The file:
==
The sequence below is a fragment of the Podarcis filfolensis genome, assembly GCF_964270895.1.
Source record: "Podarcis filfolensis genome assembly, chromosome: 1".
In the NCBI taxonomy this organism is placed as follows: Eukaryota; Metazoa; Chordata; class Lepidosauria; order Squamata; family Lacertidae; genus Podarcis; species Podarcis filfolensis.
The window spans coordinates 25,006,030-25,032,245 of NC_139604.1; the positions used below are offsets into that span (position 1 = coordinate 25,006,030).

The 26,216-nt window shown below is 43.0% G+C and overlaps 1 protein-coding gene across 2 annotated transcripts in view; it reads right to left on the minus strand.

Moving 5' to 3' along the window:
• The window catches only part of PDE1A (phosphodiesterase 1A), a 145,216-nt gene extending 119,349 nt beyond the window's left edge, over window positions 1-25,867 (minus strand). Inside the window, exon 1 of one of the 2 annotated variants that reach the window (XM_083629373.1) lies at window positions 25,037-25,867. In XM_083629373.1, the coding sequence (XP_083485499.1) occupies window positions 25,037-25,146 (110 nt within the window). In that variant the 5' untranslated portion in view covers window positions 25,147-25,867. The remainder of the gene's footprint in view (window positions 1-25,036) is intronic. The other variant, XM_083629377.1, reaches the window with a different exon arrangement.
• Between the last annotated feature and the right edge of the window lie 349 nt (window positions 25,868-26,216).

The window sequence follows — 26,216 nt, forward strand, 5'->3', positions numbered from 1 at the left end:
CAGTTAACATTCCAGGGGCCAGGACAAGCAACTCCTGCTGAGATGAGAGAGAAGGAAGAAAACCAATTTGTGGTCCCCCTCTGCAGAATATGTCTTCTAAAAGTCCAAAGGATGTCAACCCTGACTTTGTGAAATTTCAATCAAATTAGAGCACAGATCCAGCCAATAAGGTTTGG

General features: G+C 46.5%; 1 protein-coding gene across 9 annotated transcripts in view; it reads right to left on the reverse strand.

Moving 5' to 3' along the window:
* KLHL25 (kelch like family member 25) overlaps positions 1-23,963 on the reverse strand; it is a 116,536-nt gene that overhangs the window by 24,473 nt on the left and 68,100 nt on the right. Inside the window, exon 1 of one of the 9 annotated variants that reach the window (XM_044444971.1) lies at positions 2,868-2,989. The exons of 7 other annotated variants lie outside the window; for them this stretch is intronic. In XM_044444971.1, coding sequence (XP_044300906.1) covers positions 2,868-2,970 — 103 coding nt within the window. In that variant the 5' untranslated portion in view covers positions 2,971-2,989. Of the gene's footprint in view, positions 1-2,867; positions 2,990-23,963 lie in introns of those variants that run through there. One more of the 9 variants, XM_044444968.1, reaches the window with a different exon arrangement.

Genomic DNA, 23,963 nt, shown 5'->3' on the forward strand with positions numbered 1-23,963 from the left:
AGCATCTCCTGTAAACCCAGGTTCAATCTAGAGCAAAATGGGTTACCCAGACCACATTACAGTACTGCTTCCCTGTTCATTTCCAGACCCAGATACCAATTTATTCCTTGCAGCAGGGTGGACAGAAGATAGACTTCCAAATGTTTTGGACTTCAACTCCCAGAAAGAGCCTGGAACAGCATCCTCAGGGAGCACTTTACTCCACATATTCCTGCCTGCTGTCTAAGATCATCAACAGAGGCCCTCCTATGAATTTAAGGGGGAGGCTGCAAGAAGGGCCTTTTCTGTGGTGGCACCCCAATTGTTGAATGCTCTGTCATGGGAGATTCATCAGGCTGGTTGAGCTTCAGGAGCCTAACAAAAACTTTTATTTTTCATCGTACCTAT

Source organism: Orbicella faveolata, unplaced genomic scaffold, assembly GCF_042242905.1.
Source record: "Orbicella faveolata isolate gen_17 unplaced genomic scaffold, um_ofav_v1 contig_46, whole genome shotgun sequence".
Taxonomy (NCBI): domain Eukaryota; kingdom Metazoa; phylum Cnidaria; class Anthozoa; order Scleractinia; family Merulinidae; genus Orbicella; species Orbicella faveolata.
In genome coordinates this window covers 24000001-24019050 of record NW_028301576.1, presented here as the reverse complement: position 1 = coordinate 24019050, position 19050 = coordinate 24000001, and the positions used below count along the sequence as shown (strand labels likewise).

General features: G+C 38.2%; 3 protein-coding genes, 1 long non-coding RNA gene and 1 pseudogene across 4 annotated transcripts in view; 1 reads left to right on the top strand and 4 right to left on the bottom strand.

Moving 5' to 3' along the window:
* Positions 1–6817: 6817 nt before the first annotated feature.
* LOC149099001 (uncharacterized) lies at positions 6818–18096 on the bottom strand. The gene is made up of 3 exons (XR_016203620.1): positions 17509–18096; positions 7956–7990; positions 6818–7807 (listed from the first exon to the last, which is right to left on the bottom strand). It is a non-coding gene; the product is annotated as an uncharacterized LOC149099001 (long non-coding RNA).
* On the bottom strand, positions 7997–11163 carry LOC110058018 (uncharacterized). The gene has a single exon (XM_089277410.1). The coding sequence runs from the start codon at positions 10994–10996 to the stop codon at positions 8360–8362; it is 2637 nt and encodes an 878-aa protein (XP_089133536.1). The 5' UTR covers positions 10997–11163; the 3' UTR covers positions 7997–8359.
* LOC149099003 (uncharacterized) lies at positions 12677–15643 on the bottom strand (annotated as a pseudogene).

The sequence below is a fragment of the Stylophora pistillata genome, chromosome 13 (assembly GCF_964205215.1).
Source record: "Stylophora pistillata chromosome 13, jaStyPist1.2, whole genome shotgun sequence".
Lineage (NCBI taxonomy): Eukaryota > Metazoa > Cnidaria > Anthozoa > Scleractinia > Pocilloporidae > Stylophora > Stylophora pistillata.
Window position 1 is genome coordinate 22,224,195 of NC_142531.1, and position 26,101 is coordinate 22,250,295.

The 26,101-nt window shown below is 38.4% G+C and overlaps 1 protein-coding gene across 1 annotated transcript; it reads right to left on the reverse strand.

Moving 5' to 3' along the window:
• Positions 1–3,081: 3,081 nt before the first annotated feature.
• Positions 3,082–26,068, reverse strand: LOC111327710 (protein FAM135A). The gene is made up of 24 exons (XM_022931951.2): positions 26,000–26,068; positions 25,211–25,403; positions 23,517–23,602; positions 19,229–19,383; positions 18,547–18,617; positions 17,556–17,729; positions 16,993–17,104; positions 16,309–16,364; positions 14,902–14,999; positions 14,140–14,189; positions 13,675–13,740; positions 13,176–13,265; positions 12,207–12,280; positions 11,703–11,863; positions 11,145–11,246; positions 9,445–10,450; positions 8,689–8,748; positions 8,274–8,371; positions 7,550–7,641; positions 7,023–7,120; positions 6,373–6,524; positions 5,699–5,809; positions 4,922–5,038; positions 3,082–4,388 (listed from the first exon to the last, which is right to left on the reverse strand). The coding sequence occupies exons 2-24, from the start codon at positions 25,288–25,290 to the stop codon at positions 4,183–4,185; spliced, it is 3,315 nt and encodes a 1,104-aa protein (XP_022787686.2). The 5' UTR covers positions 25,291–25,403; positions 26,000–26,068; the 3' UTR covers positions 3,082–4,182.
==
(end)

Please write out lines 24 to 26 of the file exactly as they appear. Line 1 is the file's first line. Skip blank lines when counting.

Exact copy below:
* On the bottom strand, positions 7997–11163 carry LOC110058018 (uncharacterized). The gene has a single exon (XM_089277410.1). The coding sequence runs from the start codon at positions 10994–10996 to the stop codon at positions 8360–8362; it is 2637 nt and encodes an 878-aa protein (XP_089133536.1). The 5' UTR covers positions 10997–11163; the 3' UTR covers positions 7997–8359.
* LOC149099003 (uncharacterized) lies at positions 12677–15643 on the bottom strand (annotated as a pseudogene).

The sequence below is a fragment of the Stylophora pistillata genome, chromosome 13 (assembly GCF_964205215.1).